Gopnik presents one of the more well-researched speculations on comics I’ve read, and it’s filled with original interpretations and unseen affinities. I can’t imagine not returning to it often. Just the section on the evolving and fairly conscious relationship between Crumb and Guston alone brings light to this often obscured relationship between high and low. Gopnik traces Guston’s cartoonish big feet figures from Bud Fisher (Mutt and Jeff) through Crumb, who’d recently published the first issues of Zap Comix at about the same time Guston switched from Abstract Expressionism to representational figuration. The tone of these fragmented, angst-ridden, offhand personages matches well with Crumb’s neurotic slackers. Crumb, discovering Guston later, pays homage on a cover of Weirdo Magazine. And the lineage continues now with Marc Bell, whose affinities with Fisher and E.C. Segar, again by way of Crumb, and his sense of lower class, paranoid humanity recalls Guston.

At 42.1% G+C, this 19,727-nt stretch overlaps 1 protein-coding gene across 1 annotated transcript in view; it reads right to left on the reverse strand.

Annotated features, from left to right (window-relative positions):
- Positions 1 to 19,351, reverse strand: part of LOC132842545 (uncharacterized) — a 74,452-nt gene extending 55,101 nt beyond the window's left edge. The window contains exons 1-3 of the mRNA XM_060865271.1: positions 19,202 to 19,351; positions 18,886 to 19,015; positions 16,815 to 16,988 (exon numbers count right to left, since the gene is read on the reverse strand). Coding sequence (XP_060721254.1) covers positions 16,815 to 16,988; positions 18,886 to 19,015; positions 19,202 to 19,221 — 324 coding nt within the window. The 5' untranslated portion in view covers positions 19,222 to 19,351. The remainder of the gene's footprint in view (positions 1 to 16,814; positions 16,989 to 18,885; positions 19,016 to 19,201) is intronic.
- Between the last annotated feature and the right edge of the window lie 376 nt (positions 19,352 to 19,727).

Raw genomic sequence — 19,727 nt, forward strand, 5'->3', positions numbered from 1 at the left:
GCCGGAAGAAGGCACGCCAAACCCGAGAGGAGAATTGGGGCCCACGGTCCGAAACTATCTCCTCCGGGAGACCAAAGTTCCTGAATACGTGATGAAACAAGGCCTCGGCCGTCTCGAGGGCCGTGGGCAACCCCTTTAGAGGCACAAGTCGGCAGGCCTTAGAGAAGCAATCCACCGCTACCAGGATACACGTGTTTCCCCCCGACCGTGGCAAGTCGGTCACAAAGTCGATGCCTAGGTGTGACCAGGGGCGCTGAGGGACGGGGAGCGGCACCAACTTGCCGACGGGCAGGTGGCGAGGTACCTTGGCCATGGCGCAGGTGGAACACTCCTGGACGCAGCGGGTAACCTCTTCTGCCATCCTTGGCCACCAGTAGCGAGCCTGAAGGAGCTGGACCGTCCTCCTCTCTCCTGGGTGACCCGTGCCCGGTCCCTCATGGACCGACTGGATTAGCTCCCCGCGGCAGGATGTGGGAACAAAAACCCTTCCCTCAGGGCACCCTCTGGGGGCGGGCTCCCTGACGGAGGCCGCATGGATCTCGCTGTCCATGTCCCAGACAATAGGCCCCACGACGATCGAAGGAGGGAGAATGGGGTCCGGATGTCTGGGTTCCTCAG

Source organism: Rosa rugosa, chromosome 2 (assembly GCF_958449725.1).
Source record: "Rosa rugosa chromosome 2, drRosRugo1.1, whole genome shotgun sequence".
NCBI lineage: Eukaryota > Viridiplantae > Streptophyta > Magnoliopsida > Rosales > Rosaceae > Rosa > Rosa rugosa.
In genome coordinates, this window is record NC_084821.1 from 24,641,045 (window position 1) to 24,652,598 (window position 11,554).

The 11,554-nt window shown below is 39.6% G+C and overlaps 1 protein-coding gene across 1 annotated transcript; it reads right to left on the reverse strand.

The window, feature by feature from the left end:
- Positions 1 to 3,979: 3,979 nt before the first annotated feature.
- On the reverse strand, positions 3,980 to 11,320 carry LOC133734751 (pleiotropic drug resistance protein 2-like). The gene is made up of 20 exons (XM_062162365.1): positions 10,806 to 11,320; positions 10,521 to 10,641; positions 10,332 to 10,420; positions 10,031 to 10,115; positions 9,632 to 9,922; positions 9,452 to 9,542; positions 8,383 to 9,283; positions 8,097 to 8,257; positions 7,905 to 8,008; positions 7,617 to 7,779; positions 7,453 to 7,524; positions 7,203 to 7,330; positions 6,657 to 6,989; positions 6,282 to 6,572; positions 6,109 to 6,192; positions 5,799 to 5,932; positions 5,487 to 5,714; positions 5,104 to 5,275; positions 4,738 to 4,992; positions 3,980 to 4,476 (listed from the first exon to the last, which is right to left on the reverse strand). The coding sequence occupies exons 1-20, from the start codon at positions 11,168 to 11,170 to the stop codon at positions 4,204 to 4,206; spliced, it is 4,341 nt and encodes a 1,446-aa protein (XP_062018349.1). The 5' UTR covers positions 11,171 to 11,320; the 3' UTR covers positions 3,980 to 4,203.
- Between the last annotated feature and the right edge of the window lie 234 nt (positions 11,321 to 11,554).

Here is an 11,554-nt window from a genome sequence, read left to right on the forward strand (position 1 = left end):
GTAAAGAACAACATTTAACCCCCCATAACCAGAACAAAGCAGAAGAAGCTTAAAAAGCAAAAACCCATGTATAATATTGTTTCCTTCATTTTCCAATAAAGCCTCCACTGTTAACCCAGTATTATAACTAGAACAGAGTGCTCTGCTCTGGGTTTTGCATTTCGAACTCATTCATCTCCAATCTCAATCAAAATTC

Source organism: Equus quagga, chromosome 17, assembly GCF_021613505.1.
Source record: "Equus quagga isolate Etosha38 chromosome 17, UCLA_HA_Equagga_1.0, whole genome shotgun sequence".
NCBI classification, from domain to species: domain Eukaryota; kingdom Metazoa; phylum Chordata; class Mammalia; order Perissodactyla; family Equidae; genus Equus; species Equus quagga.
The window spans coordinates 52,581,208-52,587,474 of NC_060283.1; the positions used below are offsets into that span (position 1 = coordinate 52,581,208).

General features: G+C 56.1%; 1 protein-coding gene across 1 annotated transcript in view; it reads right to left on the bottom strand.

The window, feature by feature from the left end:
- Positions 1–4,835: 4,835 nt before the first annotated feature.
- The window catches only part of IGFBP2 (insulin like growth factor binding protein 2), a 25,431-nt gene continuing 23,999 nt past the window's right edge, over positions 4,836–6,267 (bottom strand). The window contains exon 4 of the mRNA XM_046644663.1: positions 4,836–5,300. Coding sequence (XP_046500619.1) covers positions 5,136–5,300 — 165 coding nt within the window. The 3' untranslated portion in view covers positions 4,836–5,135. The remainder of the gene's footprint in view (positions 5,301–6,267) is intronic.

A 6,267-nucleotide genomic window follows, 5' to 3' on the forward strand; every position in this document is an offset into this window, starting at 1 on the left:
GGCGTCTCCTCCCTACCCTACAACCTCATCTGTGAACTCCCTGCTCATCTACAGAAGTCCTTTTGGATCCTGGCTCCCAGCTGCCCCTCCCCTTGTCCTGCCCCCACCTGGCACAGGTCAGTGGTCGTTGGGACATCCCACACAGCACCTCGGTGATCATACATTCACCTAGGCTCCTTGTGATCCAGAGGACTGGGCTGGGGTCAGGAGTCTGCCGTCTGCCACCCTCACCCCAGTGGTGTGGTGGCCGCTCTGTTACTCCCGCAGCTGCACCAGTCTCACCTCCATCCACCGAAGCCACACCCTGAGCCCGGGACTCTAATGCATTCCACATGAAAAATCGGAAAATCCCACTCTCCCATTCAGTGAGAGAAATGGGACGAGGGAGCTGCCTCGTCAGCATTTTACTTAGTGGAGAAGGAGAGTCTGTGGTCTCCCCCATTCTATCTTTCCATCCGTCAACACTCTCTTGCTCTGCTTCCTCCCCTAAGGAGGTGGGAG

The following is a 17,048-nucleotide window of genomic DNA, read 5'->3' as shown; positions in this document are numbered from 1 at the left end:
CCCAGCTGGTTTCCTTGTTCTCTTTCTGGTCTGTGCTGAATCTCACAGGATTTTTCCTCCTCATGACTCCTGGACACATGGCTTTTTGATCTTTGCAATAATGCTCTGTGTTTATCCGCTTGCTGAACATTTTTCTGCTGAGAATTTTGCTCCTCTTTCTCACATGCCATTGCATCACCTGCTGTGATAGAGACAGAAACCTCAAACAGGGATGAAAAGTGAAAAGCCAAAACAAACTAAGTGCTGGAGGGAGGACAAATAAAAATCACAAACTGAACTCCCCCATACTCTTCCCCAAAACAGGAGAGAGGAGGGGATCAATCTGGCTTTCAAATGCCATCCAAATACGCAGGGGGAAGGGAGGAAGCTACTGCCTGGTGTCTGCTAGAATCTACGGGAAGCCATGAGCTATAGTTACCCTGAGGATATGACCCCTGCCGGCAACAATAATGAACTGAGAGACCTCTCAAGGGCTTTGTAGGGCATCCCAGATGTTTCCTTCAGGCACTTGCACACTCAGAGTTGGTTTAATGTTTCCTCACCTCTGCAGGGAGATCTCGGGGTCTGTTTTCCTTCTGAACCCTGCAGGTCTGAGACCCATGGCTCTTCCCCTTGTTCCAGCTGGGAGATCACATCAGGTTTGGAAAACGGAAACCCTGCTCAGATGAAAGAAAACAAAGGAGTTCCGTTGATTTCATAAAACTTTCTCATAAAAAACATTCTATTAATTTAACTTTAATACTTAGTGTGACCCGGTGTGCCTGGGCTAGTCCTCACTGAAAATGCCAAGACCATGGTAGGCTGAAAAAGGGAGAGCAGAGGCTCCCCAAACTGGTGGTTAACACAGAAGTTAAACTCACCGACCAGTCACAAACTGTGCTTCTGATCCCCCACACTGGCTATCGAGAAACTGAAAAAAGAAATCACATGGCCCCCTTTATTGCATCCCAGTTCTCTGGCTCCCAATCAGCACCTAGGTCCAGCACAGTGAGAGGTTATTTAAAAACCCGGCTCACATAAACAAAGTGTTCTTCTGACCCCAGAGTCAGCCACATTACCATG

The very informed speculation on the artistic relationship between George Herriman (Krazy Kat) and Miro are well argued.  Gopnik parallels Herriman’s contingent (Southwestern) dreamscapes with Miro’s Iberian surrealism, pointing out perceptively that while it’s commonplace to speak of “surreal” elements in Krazy Kat, Herriman’s style was fully evolved before Surrealism even existed. High culture critical bias thus sometimes puts the kart before the Kat.

And I’ve not seen Lionel Feininger so well-placed in the history of comics, nor his comics so well integrated in a description of Feininger’s other intellectual  pursuits; Gopnik defines his role as go between for the romanticist  fantasies of Winsor McKay (Little Nemo in Wonderland) and the fauvism of European modernism, reinforcing the idea of comics as a movement toward expressionism in popular culture.

The discussion of Lichtenstein could have made a significant short essay in its own right. Gopnik rescues and humanizes this complex relationship from the mere “ironies of scale” and rote appropriations seen in conventional criticism, thus redeeming both Lichtenstein and the hack artists he thrust into the galleries, one of whom, Irv Novick, in the plainest irony of all, was his commanding officer in the army.

Gopnik also states flatly that Mad Magazine, which led directly to the subversive energies of Crumb and the Undergrounds, and then to the DIY /alternative press which eventually brought comics to the book market (and their current renaissance), changed humor and satire, and thus, politics in America.